Lesson 6: Overview of lca methods and software tools and the ECO-INDICATOR 99 method
In this lesson, we will delve into various methods and software tools used in Life Cycle Assessment (LCA) and explore the ECO-INDICATOR 99 method for assessing environmental impacts.
- OVERVIEW OF LCA METHODS AND SOFTWARE TOOLS
- To create environmentally sustainable products, we require effective tools. LCA offers a range of methods, approaches, and software tools for assessing environmental impacts. These tools help measure a product’s impact on society, economy, and ecology. A 2006 study on LCA applications found that LCA is used for various purposes, including supporting business strategies, R&D, product design, education, product declarations, and more.
- The most commonly used software tools for LCA studies are GaBi, developed by PE INTERNATIONAL, and SimaPro, developed by PRé CONSULTANTS. GaBi offers several tools, including GaBi 4, GaBi DfX, and GaBi LITE. SimaPro is a comprehensive LCA software for analyzing complex products and life cycles. It allows for modifications and expansions of databases and offers multiple impact assessment methods.
1.1 GABI AND SIMAPRO
- GaBi is a versatile software that supports all phases of the LCA study. It offers an extensive database and automated processes for calculating environmental impact categories.
- SimaPro is a comprehensive LCA software that can compare and analyze complex products with complex life cycles. It provides flexibility in modifying databases and includes multiple impact assessment methods.
1.2 OTHER TOOLS AND METHODS OF LCA AND LCIA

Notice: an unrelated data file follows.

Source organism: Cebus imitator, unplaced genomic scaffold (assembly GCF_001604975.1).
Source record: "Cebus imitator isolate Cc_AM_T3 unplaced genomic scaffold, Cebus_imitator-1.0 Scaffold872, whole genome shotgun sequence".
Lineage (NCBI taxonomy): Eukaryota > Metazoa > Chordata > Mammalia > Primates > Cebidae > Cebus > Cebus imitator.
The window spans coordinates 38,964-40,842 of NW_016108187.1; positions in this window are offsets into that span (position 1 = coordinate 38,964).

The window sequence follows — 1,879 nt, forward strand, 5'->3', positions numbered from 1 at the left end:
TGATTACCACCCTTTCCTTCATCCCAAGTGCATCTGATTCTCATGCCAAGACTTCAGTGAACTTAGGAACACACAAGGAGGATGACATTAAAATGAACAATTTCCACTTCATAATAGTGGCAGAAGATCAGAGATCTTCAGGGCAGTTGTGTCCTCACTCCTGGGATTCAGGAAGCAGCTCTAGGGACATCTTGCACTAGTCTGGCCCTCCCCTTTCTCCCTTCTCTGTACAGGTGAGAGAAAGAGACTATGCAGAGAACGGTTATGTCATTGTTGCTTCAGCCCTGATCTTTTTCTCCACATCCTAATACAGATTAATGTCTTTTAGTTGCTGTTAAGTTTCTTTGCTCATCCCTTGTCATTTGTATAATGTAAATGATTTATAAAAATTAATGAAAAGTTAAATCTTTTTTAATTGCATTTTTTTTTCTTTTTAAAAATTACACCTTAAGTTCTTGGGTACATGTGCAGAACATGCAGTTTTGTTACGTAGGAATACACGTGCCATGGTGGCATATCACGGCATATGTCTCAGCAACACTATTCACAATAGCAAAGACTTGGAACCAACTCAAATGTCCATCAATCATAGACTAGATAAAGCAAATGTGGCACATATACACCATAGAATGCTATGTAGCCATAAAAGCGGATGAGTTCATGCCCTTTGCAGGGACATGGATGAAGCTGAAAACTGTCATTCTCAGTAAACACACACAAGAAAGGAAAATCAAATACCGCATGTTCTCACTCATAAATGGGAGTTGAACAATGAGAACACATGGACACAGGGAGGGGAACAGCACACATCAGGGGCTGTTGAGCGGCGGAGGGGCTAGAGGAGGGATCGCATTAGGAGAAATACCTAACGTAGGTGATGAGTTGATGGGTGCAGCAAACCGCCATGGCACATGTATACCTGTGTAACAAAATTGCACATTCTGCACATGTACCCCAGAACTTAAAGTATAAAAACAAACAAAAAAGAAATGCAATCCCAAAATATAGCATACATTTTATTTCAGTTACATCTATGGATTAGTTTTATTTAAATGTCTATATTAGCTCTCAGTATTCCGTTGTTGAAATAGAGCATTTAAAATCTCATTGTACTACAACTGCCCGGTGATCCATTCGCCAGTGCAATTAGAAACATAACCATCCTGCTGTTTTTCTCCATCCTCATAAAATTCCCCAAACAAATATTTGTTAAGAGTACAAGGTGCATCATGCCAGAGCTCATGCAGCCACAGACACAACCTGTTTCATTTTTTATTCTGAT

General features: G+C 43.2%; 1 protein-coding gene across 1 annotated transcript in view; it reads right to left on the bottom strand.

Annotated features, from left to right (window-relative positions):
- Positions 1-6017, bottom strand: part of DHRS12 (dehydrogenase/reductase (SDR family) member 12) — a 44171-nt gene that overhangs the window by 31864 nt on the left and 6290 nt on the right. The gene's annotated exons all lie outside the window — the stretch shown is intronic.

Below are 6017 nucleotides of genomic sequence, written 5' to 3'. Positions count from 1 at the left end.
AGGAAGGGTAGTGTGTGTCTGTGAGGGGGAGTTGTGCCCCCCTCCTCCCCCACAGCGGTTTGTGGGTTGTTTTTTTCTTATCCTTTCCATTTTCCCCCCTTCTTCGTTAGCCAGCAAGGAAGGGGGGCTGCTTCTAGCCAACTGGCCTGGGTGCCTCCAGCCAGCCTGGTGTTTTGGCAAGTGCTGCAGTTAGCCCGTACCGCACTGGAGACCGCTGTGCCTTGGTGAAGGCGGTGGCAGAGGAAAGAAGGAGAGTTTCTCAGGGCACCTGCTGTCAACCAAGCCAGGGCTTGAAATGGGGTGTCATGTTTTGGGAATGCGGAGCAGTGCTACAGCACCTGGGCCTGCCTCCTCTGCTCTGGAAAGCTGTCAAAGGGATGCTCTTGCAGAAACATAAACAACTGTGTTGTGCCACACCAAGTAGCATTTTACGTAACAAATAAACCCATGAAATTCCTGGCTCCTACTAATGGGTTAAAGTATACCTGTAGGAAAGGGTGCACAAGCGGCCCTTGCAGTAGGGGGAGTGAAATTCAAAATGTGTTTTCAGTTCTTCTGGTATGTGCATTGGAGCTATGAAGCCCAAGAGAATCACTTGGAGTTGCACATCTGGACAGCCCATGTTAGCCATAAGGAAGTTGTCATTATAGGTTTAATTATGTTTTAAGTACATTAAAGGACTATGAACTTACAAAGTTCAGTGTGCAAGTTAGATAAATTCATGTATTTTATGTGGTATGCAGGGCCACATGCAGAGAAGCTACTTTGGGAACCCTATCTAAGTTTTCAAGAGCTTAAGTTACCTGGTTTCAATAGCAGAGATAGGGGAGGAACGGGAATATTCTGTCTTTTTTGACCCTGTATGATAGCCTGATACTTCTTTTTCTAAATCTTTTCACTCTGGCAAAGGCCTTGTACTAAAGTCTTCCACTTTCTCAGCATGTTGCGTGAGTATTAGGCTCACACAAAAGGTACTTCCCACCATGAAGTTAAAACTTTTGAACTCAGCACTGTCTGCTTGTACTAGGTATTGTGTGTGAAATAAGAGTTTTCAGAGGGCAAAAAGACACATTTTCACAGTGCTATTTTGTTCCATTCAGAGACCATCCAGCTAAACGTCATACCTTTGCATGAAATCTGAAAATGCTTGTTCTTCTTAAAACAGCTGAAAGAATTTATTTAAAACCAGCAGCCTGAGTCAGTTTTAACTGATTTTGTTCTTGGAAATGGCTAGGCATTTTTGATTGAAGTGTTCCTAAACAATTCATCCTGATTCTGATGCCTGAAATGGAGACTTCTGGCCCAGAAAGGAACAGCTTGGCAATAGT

- Among the most commonly used LCIA methods are:
- ECO-INDICATOR 99 [Goedkoop, 2001],
- EDIP – Environmental Design of Industrial Products [Wenzel, 1997],
- and methods that take into account both consumer requirements and “translate” them into technical language:
- QFD (Quality Function Deployment),
- EQFD (Environmental Quality Function Deployment).
- ECO-INDICATOR 99
ECO-INDICATOR 99 is a damage-oriented method for assessing the environmental impact of a product throughout its life cycle. It focuses on three categories of damage:
2.1 Human Health: This category assesses damage to human health in terms of Disability-Adjusted Life Years (DALY). It considers impacts such as ozone layer depletion, climate change, ionizing radiation, and exposure to toxic substances.
2.2 Ecosystem Quality: Ecosystem quality damage is expressed as the percentage of extinct species in a region due to environmental stress. Biodiversity is used as an indicator, considering impacts like ecotoxicity, acidification, eutrophication, and land use.
2.3 Resources: This category evaluates the depletion of resources, specifically ores and fossil fuels, based on their concentration. The damage is measured as the surplus energy required for future mining.
2.4 Normalization and Weighting: Normalized values of damage categories are used to create dimensionless values. When weighting the categories, human health and ecosystem quality are rated equally important, while resource damage is rated as half as important. Different ECO-INDICATOR 99 methodologies exist, allowing for customization based on individual preferences.
2.5 Weighting: Weighting combines the normalized values into a single ECO-INDICATOR value, typically measured in mili-points (mPt). These points are used for relative comparisons between products, with 1 Pt equivalent to one-thousandth of the annual environmental load of an average European.
- LCA offers a range of methods and software tools for assessing environmental impacts, aiding in the creation of sustainable products.
- GaBi and SimaPro are prominent software tools used for LCA studies, offering extensive databases and flexible analysis capabilities.
- The ECO-INDICATOR 99 method assesses environmental impacts across three categories: human health, ecosystem quality, and resources.
- Normalization and weighting allow for customized assessments, considering the relative importance of different damage categories.
- ECO-INDICATOR 99 provides a structured approach to evaluate and compare products’ environmental performance, aiding in sustainable design and decision-making.